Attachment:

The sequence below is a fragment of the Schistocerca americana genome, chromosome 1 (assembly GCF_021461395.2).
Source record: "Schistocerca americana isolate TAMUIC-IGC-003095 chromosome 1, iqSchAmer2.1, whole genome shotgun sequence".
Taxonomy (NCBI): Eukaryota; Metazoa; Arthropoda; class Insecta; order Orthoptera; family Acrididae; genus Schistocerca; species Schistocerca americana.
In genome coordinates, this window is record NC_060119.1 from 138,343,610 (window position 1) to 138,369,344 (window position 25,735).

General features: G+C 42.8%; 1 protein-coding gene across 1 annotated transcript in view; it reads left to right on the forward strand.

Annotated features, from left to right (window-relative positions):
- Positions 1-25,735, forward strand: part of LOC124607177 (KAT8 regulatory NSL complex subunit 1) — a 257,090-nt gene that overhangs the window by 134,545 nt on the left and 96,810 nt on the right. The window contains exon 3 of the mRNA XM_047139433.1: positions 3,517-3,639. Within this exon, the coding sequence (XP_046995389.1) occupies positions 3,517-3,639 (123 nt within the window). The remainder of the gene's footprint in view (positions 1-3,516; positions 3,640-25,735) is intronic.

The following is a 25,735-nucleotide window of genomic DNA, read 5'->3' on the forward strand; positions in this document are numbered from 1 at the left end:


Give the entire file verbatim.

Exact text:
The sequence below is a fragment of the Schistocerca americana genome, chromosome 1 (assembly GCF_021461395.2).
Source record: "Schistocerca americana isolate TAMUIC-IGC-003095 chromosome 1, iqSchAmer2.1, whole genome shotgun sequence".
Taxonomy (NCBI): Eukaryota; Metazoa; Arthropoda; class Insecta; order Orthoptera; family Acrididae; genus Schistocerca; species Schistocerca americana.
In genome coordinates, this window is record NC_060119.1 from 138,343,610 (window position 1) to 138,369,344 (window position 25,735).

General features: G+C 42.8%; 1 protein-coding gene across 1 annotated transcript in view; it reads left to right on the forward strand.

Annotated features, from left to right (window-relative positions):
- Positions 1-25,735, forward strand: part of LOC124607177 (KAT8 regulatory NSL complex subunit 1) — a 257,090-nt gene that overhangs the window by 134,545 nt on the left and 96,810 nt on the right. The window contains exon 3 of the mRNA XM_047139433.1: positions 3,517-3,639. Within this exon, the coding sequence (XP_046995389.1) occupies positions 3,517-3,639 (123 nt within the window). The remainder of the gene's footprint in view (positions 1-3,516; positions 3,640-25,735) is intronic.

The following is a 25,735-nucleotide window of genomic DNA, read 5'->3' on the forward strand; positions in this document are numbered from 1 at the left end: